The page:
To make the Draft visible in your Temporary Graphics you will need to adjust your System Options. Tools>Options>System Options>Performance>(check) Use shaded Preview. This will fill in your “wireframe” view of your temporary graphics and show a more accurate representation of the new intended feature.


 

After these options have been adjusted you will now see the Draft option being applied to the Boss/Base Extrude and Cut Extrude. 

Posted in Tech Tips | Tagged , , , , , |

In SOLIDWORKS Electrical Schematics there are 2 basic ways to add a new manufacture part to the ‘Manufacturer parts manager’ library. First method is to open the ’Manufacturer parts manager’ and click the ‘Add manufacturer part’. The difficulty with using this first method is you need to know the Classification, Number of Circuits, Circuit type and number of terminals per Circuit, in order to make the new manufacture part. This Tech Tip is going to go into the second method which I find easier to create new manufacture parts on the fly and add it to the library for future use.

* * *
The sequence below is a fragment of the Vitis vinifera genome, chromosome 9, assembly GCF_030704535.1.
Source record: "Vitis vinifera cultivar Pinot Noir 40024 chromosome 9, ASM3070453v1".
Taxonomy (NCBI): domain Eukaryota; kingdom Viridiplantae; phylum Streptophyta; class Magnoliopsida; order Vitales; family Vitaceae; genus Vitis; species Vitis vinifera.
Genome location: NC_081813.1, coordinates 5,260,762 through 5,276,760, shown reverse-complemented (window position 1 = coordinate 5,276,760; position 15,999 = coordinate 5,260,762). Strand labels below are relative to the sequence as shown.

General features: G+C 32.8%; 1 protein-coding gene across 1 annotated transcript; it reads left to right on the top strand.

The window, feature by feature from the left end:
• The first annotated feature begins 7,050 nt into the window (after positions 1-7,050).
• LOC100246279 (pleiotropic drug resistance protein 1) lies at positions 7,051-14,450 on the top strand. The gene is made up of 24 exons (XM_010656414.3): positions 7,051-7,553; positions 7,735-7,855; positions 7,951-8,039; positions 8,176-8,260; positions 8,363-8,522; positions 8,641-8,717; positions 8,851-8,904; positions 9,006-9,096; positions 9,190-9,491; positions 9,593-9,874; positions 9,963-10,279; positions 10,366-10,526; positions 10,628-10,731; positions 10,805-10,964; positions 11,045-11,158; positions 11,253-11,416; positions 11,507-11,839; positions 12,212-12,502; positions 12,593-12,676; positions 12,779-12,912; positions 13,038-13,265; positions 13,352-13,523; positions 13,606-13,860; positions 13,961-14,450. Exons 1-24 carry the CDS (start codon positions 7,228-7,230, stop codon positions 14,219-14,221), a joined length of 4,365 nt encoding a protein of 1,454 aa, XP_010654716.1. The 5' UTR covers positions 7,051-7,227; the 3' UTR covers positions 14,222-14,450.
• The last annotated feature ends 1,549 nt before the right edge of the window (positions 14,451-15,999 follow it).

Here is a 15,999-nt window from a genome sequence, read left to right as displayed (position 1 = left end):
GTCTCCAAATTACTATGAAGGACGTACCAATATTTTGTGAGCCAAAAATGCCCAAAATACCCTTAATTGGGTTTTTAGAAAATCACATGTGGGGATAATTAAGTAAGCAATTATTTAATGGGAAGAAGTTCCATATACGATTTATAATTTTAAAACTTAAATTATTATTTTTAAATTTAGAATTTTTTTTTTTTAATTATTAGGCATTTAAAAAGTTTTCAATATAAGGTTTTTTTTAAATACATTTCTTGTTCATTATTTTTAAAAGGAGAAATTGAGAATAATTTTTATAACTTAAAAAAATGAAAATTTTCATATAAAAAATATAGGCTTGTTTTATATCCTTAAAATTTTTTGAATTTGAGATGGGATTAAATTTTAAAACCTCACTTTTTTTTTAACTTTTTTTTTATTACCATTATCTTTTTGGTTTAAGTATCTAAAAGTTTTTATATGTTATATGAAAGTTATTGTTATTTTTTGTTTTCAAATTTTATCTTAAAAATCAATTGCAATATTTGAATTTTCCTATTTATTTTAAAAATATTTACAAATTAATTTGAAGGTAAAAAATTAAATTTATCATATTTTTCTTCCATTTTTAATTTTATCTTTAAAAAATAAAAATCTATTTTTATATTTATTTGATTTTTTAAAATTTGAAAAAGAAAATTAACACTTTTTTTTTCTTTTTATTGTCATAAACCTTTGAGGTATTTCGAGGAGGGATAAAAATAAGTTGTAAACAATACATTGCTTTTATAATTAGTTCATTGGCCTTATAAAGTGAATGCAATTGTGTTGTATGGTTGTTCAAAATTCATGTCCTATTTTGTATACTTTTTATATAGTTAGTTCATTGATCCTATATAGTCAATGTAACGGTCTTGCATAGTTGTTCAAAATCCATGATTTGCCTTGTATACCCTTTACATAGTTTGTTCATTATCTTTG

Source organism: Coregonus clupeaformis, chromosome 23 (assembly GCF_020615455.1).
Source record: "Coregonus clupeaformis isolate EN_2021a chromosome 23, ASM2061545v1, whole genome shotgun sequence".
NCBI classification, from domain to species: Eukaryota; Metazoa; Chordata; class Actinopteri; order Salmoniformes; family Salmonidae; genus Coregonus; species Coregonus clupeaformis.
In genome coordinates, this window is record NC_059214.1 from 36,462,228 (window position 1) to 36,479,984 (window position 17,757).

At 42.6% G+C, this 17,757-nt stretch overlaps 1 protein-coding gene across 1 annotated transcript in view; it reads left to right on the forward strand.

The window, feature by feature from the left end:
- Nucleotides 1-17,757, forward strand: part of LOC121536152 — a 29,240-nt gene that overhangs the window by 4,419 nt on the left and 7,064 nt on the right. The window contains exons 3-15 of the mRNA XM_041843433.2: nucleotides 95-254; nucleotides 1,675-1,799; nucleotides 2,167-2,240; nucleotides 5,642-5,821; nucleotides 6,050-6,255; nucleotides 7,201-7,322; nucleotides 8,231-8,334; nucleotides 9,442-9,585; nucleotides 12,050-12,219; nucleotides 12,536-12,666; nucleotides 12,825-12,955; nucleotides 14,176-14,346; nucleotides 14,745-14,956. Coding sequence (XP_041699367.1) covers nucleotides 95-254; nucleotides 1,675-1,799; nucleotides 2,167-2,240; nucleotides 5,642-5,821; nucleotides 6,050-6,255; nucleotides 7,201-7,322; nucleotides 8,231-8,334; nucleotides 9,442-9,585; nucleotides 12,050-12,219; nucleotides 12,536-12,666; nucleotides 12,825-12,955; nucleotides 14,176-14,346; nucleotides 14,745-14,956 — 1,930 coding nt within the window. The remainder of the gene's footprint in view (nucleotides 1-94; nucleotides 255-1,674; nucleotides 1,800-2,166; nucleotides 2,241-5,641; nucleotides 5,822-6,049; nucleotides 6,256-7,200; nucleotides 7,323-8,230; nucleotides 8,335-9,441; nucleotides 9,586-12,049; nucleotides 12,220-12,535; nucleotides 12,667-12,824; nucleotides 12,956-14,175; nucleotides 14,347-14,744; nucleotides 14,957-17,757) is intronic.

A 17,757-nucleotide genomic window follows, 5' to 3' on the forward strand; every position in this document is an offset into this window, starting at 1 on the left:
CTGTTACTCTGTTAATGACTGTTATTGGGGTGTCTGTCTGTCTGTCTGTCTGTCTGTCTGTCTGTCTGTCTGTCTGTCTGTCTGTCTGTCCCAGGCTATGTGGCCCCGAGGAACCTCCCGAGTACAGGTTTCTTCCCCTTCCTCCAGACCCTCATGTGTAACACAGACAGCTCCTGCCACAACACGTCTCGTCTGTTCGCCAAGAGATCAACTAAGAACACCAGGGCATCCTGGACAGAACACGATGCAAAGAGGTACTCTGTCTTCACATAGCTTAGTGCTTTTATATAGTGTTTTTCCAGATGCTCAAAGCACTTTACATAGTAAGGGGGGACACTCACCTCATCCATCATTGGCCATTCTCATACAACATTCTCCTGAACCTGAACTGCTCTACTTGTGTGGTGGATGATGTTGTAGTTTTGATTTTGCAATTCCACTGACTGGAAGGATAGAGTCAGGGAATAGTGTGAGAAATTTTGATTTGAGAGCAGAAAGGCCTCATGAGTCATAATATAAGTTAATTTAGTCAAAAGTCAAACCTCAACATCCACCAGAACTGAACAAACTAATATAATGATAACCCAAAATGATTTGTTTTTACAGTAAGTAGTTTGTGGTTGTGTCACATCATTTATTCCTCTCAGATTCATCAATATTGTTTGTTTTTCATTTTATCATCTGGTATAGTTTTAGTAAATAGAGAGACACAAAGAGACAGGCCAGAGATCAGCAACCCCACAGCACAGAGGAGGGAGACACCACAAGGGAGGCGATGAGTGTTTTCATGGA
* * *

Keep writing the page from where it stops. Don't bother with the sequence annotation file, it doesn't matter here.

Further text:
Follow these simple steps to add a new manufacture part

1) Draw your new wire(s) of your schematic, add a symbol that represents the type of device that will represent the new manufacture part you wish to add. This typically will open the  ’Symbol properties’ window automatically, if it doesn’t, right click over the symbol and select ’Symbol properties’

2) On the ‘Symbols properties’, select the ‘Manufacturer part and circuits’ tab, click the ‘Add manually’, this will open the ‘Manufacturer part properties’